Governor signs ‘Joel’s Law’ allowing families to ask judge to commit suicidal, dangerous relatives

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Nancy and Doug Reuter testify before the Legislature about their son Joel, a mentally ill man who did not meet the criteria to be admitted to a hospital for treatment of mental illness. He was later killed by police in a shootout. (Photo: KCPQ-TV)

OLYMPIA, Wash. (AP) — Gov. Jay Inslee has signed a law that will allow family members to ask a judge to step in if a mental health professional will not involuntarily commit a relative they believe could be suicidal or a danger to others.

Inslee signed “Joel’s Law” joined by Doug and Nancy Reuter, the parents of the man for whom the measure was named. Joel Reuter was suicidal when Seattle police shot and killed him during a standoff in 2013.

The couple testified in support of the measure earlier this year, telling lawmakers they repeatedly tried to get the state to force their son into treatment but were turned away.

Under Senate Bill 5269, a court can order detention if, after reviewing the family member’s petition and a statement and other information from the mental health professional, it finds that it is warranted.

“The mental health community is pleased to see this bill pass, especially with such a large bipartisan margin. Joel’s Law will give families the ability to get their loved ones help when they need it most, and will empower those closest to a potentially dangerous situation to help prevent future tragedies,” said Leanne Kennedy, mental health practitioner and former school counselor.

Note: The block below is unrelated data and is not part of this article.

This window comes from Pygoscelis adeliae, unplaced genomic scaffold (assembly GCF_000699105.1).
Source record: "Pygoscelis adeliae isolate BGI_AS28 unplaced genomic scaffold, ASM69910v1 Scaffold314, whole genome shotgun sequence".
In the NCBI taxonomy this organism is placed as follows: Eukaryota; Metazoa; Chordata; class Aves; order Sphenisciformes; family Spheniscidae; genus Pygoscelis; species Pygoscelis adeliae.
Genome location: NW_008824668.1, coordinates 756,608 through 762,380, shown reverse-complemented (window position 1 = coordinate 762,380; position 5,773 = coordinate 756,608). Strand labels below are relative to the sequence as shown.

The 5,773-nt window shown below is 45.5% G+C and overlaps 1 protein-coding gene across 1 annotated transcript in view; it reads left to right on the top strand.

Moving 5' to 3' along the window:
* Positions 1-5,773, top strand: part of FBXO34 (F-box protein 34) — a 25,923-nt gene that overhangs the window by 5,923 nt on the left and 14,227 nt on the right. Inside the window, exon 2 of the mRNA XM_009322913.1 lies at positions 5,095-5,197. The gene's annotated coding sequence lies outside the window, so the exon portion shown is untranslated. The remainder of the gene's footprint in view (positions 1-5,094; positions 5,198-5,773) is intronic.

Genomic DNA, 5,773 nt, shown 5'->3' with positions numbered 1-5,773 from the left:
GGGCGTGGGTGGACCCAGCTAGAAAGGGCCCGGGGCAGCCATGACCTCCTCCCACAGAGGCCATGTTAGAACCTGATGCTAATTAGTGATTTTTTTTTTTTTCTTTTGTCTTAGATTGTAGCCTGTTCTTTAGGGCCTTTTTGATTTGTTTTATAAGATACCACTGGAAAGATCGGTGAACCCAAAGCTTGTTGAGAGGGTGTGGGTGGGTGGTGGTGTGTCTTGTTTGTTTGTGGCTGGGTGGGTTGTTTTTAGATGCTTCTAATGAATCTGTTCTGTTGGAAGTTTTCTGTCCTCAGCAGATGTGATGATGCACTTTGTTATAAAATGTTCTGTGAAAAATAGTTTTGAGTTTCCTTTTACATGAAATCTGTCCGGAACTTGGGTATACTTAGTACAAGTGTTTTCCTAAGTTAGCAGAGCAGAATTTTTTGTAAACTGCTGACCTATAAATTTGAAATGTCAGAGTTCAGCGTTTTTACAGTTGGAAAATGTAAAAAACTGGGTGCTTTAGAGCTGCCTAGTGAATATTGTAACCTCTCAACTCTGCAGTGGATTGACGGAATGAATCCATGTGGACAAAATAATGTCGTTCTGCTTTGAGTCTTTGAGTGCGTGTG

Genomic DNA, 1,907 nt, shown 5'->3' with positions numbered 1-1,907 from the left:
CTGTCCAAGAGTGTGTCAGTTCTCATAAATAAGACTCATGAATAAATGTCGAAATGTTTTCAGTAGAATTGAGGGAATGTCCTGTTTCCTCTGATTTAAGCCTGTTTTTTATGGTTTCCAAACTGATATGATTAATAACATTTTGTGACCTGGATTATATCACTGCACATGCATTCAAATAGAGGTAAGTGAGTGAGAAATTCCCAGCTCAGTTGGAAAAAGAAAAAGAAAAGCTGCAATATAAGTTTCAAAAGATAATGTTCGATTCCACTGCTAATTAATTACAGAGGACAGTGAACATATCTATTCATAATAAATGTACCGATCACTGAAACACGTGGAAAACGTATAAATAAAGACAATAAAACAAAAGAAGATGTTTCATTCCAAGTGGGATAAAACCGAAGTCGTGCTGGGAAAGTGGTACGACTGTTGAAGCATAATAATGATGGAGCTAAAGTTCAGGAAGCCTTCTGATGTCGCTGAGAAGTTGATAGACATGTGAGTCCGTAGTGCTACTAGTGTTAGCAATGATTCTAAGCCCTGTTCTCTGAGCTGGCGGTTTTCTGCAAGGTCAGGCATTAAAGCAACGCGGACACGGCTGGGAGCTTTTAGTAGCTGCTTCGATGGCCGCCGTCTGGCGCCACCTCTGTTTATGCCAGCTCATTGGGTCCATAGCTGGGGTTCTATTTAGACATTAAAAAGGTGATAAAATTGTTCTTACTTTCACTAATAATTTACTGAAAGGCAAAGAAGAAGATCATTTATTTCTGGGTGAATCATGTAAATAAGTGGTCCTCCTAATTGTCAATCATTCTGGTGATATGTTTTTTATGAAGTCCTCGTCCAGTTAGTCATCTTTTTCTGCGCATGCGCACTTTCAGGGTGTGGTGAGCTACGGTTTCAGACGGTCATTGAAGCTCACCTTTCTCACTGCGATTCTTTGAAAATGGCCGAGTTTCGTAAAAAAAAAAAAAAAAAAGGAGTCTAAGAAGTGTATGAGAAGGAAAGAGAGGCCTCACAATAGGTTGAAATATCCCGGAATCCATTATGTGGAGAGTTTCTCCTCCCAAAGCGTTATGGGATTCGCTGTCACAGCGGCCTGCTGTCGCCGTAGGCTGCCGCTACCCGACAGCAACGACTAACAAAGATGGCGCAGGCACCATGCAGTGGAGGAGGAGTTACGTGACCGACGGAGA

State Rep. Brady Walkinshaw, D-Seattle, who sponsored the legislation, also weighed in on the bill’s passage, saying, “We should thank Nancy and Doug Reuter, Joel’s close friends, and countless other families for sharing their stories of grief and loss.

“They have taken great steps together to ensure that other families can help those they love to get care before another tragedy occurs. They deserve the biggest of ‘thank-yous’ for helping to make Washington a safer place.”

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  • Jeffrey

    This may work for families who have to capacity to hire a lawyer to petition the judge. What about the privacy laws that are in place to find evidence to prove a family’s case before a judge?

  • Stan

    I can see this not ending well. What burden of proof will the family need? It’s been my experience that most suicidal people lie about it. So is this going to be the family’s word over their’s?…slippery slope

  • Is moment

    This is an improvement in a very dysfunctional poorly managed mental health system. This family suffered a terrible loss. A few thoughts, who will maintain the clients safety while waiting for a judge to hear the case? If a DMHP does not determine that the client is detainable based on potential risk of harm to self, others or grave disability, who the can legally hold the client, against their wishes?

  • EdwardAPeak

    >>>my best friend’s ex-wife makes $61 /hr on the computer>>>>>. She has been out of a job for nine months but last month her pay was $15279 just working on the computer for a few hours… Read Full Article>>>>>>>> Read More

  • Mandi Pfeiffer

    My son is diagnosed paranoid schizophrenia & is 18 yrs. Old in a mental health facility & is getting ready to be released. He has nowhere to go. He can’t stay with me because I’m in fear of my life. I see that he’s not in his right mind & I fear for his life & the public that he will hurt himself & others. Please contact me asap. He gets released this Tuesday Aug.23. My phone # is 360-523-0175. My name is Mandi.

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